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As a small business owner, keeping your personal expenses separate from your business expenses is as important as keeping the two people you’re casually dating from chatting each other up at Starbucks. Some things are just not meant to be together, and if ever the two do meet, the situation can get a little, well, sticky.

While drinks with Jennifer on Wednesday and dinner with Stacy on Friday may be pretty easy to keep straight, keeping your office supply expenditures separated from your chocolates-and-flowers expenditures may not. So what’s a savvy-but-buy SBA to do?

First of all, brush up on some bedtime reading – that’s right, your favorite piece of literature, the IRS website. Depending on your type of small business, you could be missing out on a bunch of potential business write-offs, or worse, writing off personal expenses as business expenses. Do you know, for example, the rules concerning dining, entertainment and travel expenses? What’s the difference between going out to dinner with a client, and going out to dinner with an employee? What if you’re going out to dinner with Stacy, and she’s an employee? (Wait! Why are you dating your employee? Stop that right now!) The point is to first get super clear about what you can write-off, and when. A good to clue that something’s amiss is if you’re writing off everything, or nothing at all. Once you’re clear on what qualifies, you can begin keeping track of receipts.

You wouldn’t invite Stacy and Jennifer to the same movie, at the same time, on the same night, right? So why would you buy products or shop online for personal expenses and business expenses, pay for everything on one credit card, and get a single receipt?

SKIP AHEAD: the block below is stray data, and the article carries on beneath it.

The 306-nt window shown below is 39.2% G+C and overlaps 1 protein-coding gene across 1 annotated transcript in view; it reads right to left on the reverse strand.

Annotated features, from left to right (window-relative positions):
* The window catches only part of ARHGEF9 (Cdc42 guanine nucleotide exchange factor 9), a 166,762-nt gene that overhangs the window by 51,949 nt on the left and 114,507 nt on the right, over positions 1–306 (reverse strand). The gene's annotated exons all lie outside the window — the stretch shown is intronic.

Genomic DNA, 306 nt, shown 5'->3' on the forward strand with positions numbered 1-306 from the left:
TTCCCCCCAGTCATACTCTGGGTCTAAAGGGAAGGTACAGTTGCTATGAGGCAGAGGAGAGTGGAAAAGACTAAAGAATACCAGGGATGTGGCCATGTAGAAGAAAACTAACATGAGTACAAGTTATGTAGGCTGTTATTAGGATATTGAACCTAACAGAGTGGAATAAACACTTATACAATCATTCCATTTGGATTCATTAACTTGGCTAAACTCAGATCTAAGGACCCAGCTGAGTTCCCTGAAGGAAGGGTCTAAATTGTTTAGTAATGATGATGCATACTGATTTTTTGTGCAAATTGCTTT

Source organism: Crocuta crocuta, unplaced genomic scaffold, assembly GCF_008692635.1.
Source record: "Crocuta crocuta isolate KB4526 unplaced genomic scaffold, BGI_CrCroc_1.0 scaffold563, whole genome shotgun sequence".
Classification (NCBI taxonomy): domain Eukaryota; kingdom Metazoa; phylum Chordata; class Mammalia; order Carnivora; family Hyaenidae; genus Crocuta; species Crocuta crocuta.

“Because it’s faster and easier,” I hear you say.

In the extra five seconds it takes you to complete a separate transaction or ask for a separate receipt, you save eons on future headaches (and, let’s get real here, possible fines or even – eep! – jail time).  So if you’re at a store, shopping for business stuff, and happen to grab something that would qualify as personal expenses, annoy the person in line behind you and insist on two receipts. The dude buying kitty litter and batteries may not thank you, but your accountant will.

Now that you have separate receipts for personal expenses and business expenses, what will you do with them? Toss them in the murky depths of your purse or wallet, where they’ll fester and mix together, the ink fading away into un-readable oblivion? No way. You are going to go and get yourself two – that’s right two – big ‘ol Shoeboxed envelopes, and let us scan your stuff separately. At the end of the day when you come home, or first thing in the morning before beginning the work day, put your personal expenses in the envelope next to Jennifer’s picture, and your business expenses in the envelope next to Stacy’s picture. By the time you’ve chosen between the two women, the money you spent courting them will be so scanned and organized, you’ll have saved enough for that engagement ring you’ve been eying! (In case you were wondering, that’s a personal expense).

What’s the weirdest thing you’ve ever written off as a personal expense?